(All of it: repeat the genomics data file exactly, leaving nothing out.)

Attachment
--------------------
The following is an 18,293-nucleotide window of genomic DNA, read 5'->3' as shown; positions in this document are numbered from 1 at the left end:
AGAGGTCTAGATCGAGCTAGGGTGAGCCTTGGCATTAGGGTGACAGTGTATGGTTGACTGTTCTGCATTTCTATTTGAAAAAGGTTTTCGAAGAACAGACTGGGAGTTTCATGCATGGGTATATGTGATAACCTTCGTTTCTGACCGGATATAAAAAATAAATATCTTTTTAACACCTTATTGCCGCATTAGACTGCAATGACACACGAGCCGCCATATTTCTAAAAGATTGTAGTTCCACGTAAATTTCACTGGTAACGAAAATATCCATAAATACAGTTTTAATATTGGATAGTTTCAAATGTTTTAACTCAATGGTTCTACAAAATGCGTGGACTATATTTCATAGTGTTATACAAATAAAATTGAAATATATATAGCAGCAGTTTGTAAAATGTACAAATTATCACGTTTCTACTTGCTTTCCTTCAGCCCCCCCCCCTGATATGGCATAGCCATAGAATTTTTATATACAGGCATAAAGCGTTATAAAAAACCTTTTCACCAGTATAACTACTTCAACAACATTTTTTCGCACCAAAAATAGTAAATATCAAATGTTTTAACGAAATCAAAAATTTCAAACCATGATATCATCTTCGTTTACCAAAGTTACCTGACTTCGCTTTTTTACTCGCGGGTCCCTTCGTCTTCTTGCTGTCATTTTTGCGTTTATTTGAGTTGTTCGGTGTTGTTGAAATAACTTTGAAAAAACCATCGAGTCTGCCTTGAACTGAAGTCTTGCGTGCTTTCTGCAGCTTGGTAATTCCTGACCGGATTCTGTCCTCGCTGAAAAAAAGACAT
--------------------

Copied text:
The following is an 18,293-nucleotide window of genomic DNA, read 5'->3' as shown; positions in this document are numbered from 1 at the left end:
AGAGGTCTAGATCGAGCTAGGGTGAGCCTTGGCATTAGGGTGACAGTGTATGGTTGACTGTTCTGCATTTCTATTTGAAAAAGGTTTTCGAAGAACAGACTGGGAGTTTCATGCATGGGTATATGTGATAACCTTCGTTTCTGACCGGATATAAAAAATAAATATCTTTTTAACACCTTATTGCCGCATTAGACTGCAATGACACACGAGCCGCCATATTTCTAAAAGATTGTAGTTCCACGTAAATTTCACTGGTAACGAAAATATCCATAAATACAGTTTTAATATTGGATAGTTTCAAATGTTTTAACTCAATGGTTCTACAAAATGCGTGGACTATATTTCATAGTGTTATACAAATAAAATTGAAATATATATAGCAGCAGTTTGTAAAATGTACAAATTATCACGTTTCTACTTGCTTTCCTTCAGCCCCCCCCCCTGATATGGCATAGCCATAGAATTTTTATATACAGGCATAAAGCGTTATAAAAAACCTTTTCACCAGTATAACTACTTCAACAACATTTTTTCGCACCAAAAATAGTAAATATCAAATGTTTTAACGAAATCAAAAATTTCAAACCATGATATCATCTTCGTTTACCAAAGTTACCTGACTTCGCTTTTTTACTCGCGGGTCCCTTCGTCTTCTTGCTGTCATTTTTGCGTTTATTTGAGTTGTTCGGTGTTGTTGAAATAACTTTGAAAAAACCATCGAGTCTGCCTTGAACTGAAGTCTTGCGTGCTTTCTGCAGCTTGGTAATTCCTGACCGGATTCTGTCCTCGCTGAAAAAAAGACAT